Have you ever been asked that rhetorical question, "Were you born in a barn?" My mother used to ask me that when I'd forget to shut the back door. It never occurred to me to be weary of hearing it, but then, it never occurred to me to shut the door either, for being "born in a barn" seemed like a delightful thing.

I loved my dad's barns; they were architecturally interesting, they were built by his own two hands, they were warm in the winter and cool in the summer, they were both beautiful and functional and beside all this, they were my "home away from home." No, I wasn't "born in a barn." I was born in a hospital. I wasn't even "born-again" in our barn happened years later in the house. However, I will say that my father's barns were a great place to birth fresh, creative ideas, build a solid relationship with him, imprint strong work ethics, nurture a passion for life, find solitude, wonder, weep, vent and meditate. The barn was my school of life.

In the hills of Butler, Pennsylvania, nestled in a quaint farming community, my dad's dream came true. He purchased eight acres of land, built a house and started a family. I was the fourth child of five and I can't remember a time when we didn't have barns, pastures, or fences. >From time to time the livestock would change over, but it seemed there were always eggs to gather, a couple of pigs to slop, cows to feed and milk or crops to tend. Our small farm was a busy place to grow up (and that was a good thing).

Honor thy Father
Have you ever wondered how a parent instructs a child to "honor" them? I can't count the times I've heard someone say, "If they want my respect they'll have to earn it." I wish they knew my mom and dad. Neither of them had to earn it. As a matter-of-fact, my parents taught me that honor and respect were given to people whether I thought they earned it or not. It was the
way a proper young man or woman was raised to behave.

Saturday mornings were usually spent in the barn. My dad and I would feed the animals and clean stalls. I knew he could work circles around me and we could have had the chores done in an hour or so (he never had more than four cows and I never had more than three or four ponies), but it seems I always ended up having to help clean the cow's stalls. I hated cows.

Initially, I did it because of fear. For not doing as my father asked would result in instant correction—which I feared. As I matured, my motivation was not chastisement as much as it was reason Although I hated the cows, my dad was kind enough to let me have ponies (and later, horses), so reason told me that this was an even trade off since he was buying the grain and hay.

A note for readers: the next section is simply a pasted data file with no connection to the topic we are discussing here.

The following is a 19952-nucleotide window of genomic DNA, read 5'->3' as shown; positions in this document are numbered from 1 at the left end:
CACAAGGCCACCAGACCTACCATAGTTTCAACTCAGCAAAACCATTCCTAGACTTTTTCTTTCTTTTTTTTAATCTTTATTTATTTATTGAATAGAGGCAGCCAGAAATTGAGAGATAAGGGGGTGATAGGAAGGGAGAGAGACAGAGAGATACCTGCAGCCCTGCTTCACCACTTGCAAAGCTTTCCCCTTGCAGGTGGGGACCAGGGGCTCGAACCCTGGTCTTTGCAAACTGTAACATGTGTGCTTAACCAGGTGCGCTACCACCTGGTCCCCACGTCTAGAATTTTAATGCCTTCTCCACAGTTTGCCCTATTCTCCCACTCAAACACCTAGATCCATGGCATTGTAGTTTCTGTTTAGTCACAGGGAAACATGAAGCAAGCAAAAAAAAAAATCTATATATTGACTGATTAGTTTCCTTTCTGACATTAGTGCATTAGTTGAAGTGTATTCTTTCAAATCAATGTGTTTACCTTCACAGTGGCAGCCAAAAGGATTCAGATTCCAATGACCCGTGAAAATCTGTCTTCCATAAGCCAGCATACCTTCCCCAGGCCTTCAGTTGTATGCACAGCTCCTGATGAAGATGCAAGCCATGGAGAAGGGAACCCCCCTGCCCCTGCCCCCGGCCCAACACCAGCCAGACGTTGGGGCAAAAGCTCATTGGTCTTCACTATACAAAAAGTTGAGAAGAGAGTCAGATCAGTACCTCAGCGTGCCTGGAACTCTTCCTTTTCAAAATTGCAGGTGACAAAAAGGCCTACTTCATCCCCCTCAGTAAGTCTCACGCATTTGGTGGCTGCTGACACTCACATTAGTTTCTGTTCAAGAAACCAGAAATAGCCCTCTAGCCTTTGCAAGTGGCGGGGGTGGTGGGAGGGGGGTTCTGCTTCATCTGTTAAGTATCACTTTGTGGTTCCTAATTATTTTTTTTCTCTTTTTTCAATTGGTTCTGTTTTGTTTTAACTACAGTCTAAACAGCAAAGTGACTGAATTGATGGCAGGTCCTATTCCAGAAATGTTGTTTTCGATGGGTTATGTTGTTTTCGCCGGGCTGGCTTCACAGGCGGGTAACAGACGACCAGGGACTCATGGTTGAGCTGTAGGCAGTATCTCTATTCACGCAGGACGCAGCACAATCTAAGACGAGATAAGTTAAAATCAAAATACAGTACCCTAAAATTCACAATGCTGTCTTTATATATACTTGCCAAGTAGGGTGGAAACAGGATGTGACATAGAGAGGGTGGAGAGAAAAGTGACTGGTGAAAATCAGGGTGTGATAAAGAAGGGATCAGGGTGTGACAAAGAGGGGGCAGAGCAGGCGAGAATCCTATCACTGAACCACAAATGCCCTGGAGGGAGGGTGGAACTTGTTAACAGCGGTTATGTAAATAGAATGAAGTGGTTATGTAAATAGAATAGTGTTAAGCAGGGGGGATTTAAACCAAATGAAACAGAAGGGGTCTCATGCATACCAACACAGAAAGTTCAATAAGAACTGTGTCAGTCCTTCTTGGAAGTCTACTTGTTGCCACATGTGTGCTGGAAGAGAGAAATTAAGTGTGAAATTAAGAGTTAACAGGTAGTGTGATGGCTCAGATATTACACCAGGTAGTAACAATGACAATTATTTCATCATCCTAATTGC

Later on in life the motivation to honor my father changed again. This time I complied because of love I loved talking with him, listening to him, and looking at him. Honor, originally motivated by fear, ended up being motivated by the relationship we had, and, in turn, that relationship brought immeasurable joy and fulfillment. In learning to honor him I learned to love him. Talking to him made me feel accepted, listening to him was now a joyfully anticipated experience, and in watching him, although I had seen him every day of my life, I had deep new admiration for him. It was as if he had mysteriously changed from a big, hardened taskmaster into a gentle, loving and handsome friend. In the (sometimes painful) process of learning how to honor my father, the metamorphosis actually occurred in me. That transformation began in the hours, days and years we spent together in the barn. As I look back, it was a wonderful place to begin my real lessons in life.

Learn of me
Now that I am a parent of five children, I use the same type of classroom that my father used. Though I am not nearly as skilled in the art of carpentry (my anemic little excuse for a barn is not much more than a shanty), my boys and I have built stalls that comfortably house two small horses with enough room left over for tack, grain bin and about fifty bales of hay. Insufficient by most standards, the environment remains quite conducive to learning and the stalls still require cleaning.